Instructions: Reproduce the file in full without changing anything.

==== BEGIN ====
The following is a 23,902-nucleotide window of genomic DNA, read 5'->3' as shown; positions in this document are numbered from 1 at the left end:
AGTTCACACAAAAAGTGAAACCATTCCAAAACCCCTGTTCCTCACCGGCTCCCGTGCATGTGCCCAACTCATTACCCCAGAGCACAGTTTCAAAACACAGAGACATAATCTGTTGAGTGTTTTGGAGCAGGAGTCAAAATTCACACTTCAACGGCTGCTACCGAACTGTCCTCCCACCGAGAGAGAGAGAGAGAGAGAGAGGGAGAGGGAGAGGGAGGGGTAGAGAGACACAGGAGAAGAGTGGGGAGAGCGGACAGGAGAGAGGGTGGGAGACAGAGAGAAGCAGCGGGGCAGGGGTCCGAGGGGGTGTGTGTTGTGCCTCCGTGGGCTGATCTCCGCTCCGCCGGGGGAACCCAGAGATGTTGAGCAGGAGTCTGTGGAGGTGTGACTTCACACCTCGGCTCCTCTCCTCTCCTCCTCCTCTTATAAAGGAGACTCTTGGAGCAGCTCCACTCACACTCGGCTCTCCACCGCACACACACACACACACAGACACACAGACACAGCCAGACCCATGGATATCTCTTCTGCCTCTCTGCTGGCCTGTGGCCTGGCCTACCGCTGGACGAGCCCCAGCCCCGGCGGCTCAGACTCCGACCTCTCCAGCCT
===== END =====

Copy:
The following is a 23,902-nucleotide window of genomic DNA, read 5'->3' as shown; positions in this document are numbered from 1 at the left end:
AGTTCACACAAAAAGTGAAACCATTCCAAAACCCCTGTTCCTCACCGGCTCCCGTGCATGTGCCCAACTCATTACCCCAGAGCACAGTTTCAAAACACAGAGACATAATCTGTTGAGTGTTTTGGAGCAGGAGTCAAAATTCACACTTCAACGGCTGCTACCGAACTGTCCTCCCACCGAGAGAGAGAGAGAGAGAGAGAGGGAGAGGGAGAGGGAGGGGTAGAGAGACACAGGAGAAGAGTGGGGAGAGCGGACAGGAGAGAGGGTGGGAGACAGAGAGAAGCAGCGGGGCAGGGGTCCGAGGGGGTGTGTGTTGTGCCTCCGTGGGCTGATCTCCGCTCCGCCGGGGGAACCCAGAGATGTTGAGCAGGAGTCTGTGGAGGTGTGACTTCACACCTCGGCTCCTCTCCTCTCCTCCTCCTCTTATAAAGGAGACTCTTGGAGCAGCTCCACTCACACTCGGCTCTCCACCGCACACACACACACACACAGACACACAGACACAGCCAGACCCATGGATATCTCTTCTGCCTCTCTGCTGGCCTGTGGCCTGGCCTACCGCTGGACGAGCCCCAGCCCCGGCGGCTCAGACTCCGACCTCTCCAGCCT